The Anonymous Diner

I watched a woman break it apart.
The crisp crust crackled, the soft dough murmured, and it’s woven folds were torn to pieces. Crumbs were cast across the room, landing thunderously onto the tabletop, the floor, in her lap. Silver steam rose from the loaf’s open pores.
She held a fragment between two fingers, and suspended it above a dish of gleaming oil.
Then she lowered it in, and the bread yellowed. Bubbles of balsamic vinegar crept into it’s sodden fibres: black fireworks punctured the frayed shred.
She made the bread an accessory. It was a tool in her conversation, a prop in the performance of social eating.
She began to dunk and swirl it in the thick dressing; round and round, up and down, one two three. When she lifted it out, a golden thread dropped delicately from it’s pillowy edges.
She was in complete control of that food, and I was morbidly enthralled.
Suddenly, she devoured it. I had to turn away.

Anonymous can smell fear.
She transforms rich aromas of spice and substance into a stench of indulgence, and haunts me with it.
Food became a torturous confrontation: the sight was grotesque; the sound threatening; the touch painful and the taste denied. The smell was what concerned Anonymous the most: it was a temptation she needed to control.
If I can smell food, she tells me I am too close to it. Surely, the calories will melt into my skin, and fat diffuse through my nostrils.
The closer I am to food, the more real the threat to my nose and face and body.
The closer it gets, the more it becomes less of an object, and more of an experience.

For other people, food enriches but doesn’t define.
I have been numb to the crushing envy I feel when I watch people eat. I watch them explore the sensory festival laid out for them on a plate, and I ache.

My previous job as a waitress made me a slave to Anonymous.
“You’re stronger than them, you can resist.”
“Don’t let it touch you: it will ruin all we have worked for.”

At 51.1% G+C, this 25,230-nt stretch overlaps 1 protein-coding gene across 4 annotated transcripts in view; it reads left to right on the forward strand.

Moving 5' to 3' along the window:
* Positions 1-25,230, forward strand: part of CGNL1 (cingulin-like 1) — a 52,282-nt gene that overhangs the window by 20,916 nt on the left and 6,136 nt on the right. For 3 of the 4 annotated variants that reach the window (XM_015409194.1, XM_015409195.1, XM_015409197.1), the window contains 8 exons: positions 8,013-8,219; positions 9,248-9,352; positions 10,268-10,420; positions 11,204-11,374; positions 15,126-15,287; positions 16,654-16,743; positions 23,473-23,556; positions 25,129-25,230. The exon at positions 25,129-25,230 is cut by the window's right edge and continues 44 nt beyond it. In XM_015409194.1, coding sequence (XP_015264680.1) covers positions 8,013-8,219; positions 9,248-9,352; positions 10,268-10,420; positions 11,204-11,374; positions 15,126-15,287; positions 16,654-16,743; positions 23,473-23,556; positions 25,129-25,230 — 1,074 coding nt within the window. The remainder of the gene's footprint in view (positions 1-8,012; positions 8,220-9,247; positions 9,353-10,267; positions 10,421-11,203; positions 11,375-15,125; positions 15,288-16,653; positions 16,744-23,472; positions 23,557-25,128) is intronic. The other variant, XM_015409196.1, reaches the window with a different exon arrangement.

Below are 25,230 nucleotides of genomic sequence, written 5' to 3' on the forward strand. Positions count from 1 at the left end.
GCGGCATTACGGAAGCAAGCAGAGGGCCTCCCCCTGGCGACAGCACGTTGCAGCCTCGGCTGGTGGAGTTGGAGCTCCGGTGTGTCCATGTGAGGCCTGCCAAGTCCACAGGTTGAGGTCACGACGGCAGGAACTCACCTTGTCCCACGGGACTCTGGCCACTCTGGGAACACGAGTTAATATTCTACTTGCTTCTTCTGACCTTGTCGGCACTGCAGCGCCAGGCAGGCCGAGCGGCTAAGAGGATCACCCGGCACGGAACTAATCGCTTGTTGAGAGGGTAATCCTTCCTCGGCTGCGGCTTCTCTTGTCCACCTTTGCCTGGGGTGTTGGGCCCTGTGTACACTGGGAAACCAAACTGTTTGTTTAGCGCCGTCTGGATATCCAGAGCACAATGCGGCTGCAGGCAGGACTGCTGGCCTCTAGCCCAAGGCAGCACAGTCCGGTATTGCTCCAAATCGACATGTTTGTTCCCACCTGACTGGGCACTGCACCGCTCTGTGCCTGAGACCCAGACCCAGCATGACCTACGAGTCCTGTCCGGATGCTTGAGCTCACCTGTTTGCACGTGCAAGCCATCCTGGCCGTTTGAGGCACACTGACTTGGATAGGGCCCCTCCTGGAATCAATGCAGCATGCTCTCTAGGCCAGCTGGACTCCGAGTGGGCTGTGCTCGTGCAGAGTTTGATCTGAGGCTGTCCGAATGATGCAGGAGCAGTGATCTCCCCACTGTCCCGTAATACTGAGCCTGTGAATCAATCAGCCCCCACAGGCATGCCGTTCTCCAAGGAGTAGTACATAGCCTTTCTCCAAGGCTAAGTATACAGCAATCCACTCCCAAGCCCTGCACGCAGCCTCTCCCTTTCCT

“Hold your breath NOW”
“… those fumes are toxic …”
“… back away from the plate …”
“… now breathe.”

Tell me I look cute in my new uniform.
I have changed employer in body and soul.
Anonymous may be supervising, but I am trying to answer to Ellie. Ellie is fascinated by the ritual of food consumption.
Yes, the presence of food makes me nervous. The nerves are not wracked with fear this time, but with alarm at the sensory awakening I am allowing myself to be exposed to.

I felt barren of purpose following my withdrawal from university, but choosing to go back to waitressing was fuelled by more than a desire to fill time.
I need to dilute my relationship with food.
The reality is much less scary than the dream.

In this instance, I have been blessed by fate with a wonderfully fulfilling job, and the most kind and understanding work friends and managers.
I didn’t hide Anorexia during my interview: I needed them to know they were hiring three new members of staff: myself, Ellie and Anonymous.
I come out of work exhausted, but beaming.

I love my job, but it scares me.
I snuggle up to Ellie the elephant at night (remember her?), and shudder. Anonymous scares me with flashbacks to the plates piled high with nourishment. Ellie scares me when I feel her shock at the realisation at how physically weak I am. Aching arms, legs, back; aching mouth and head and gut.
I had a hunger high at work this week: I will never recall if table 11 received their main course.

I am allowed to bring my own lunch to work!
The staff are on Ellie’s side, and I now have two families to answer to: I have two families who are willing me to get better.
I refuse to let Anorexia make me a disappointment.
I am allowed breaks when I need it (I must just swallow my pride and say so); I can talk about my fears and struggles if I’m not coping; I am not expected to try any of the food I serve (which is usually required during training); I feel understood and accepted. Above all, I trust them.

The table is set for me to continue to recover.
For starters, may I offer you some good news? My heart rate has risen to 60bpm: well and truly out of the danger zone! It feels delicious.
My weight remains unpredictable and my greatest fear.
Now we must progress onto the next course.
I am waiting to take an order: but I already know Ellie wants to eat Anorexia for breakfast.

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